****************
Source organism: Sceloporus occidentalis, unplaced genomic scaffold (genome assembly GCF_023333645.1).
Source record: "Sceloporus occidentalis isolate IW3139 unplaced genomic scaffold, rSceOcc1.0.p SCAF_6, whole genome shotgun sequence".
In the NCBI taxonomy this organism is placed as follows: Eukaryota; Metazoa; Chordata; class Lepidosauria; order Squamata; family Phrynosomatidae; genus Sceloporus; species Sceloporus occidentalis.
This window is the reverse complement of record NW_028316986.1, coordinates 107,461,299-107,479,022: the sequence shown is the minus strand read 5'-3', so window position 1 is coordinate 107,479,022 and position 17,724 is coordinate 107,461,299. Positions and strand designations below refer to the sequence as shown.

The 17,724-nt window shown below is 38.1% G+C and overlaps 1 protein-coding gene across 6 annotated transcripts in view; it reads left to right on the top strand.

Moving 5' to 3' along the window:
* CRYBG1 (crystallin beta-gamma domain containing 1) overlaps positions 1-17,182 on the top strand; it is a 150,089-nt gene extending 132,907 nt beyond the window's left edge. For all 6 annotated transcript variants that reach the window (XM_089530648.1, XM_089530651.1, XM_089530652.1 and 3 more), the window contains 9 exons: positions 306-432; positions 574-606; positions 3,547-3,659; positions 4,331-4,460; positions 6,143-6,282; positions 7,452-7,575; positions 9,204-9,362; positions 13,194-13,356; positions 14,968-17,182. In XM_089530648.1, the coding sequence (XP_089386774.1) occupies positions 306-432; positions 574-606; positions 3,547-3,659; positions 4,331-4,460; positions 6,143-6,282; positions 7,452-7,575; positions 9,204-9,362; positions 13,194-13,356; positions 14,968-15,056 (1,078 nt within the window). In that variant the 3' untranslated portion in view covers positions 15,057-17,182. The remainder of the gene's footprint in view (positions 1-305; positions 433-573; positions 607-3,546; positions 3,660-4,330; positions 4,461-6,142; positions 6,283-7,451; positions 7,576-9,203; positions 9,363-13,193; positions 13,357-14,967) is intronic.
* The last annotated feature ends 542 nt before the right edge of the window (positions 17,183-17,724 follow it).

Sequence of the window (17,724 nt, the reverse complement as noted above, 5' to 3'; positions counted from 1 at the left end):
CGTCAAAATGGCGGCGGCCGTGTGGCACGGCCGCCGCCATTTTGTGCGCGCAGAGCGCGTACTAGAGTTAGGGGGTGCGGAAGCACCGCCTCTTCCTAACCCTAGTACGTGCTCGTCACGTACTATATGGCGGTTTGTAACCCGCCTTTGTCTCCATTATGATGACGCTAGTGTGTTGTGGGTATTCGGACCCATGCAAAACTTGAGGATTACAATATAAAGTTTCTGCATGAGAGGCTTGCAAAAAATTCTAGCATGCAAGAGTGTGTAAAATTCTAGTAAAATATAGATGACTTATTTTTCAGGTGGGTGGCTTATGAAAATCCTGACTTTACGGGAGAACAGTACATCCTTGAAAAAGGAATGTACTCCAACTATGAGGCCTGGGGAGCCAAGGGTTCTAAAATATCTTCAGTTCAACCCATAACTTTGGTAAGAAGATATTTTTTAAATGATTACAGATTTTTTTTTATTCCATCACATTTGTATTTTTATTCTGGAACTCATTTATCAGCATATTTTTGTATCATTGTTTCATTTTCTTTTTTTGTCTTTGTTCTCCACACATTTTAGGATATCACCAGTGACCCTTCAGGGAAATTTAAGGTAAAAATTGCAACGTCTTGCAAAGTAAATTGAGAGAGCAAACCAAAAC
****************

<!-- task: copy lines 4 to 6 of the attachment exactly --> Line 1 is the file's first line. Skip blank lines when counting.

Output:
This window is the reverse complement of record NW_028316986.1, coordinates 107,461,299-107,479,022: the sequence shown is the minus strand read 5'-3', so window position 1 is coordinate 107,479,022 and position 17,724 is coordinate 107,461,299. Positions and strand designations below refer to the sequence as shown.

The 17,724-nt window shown below is 38.1% G+C and overlaps 1 protein-coding gene across 6 annotated transcripts in view; it reads left to right on the top strand.

Moving 5' to 3' along the window: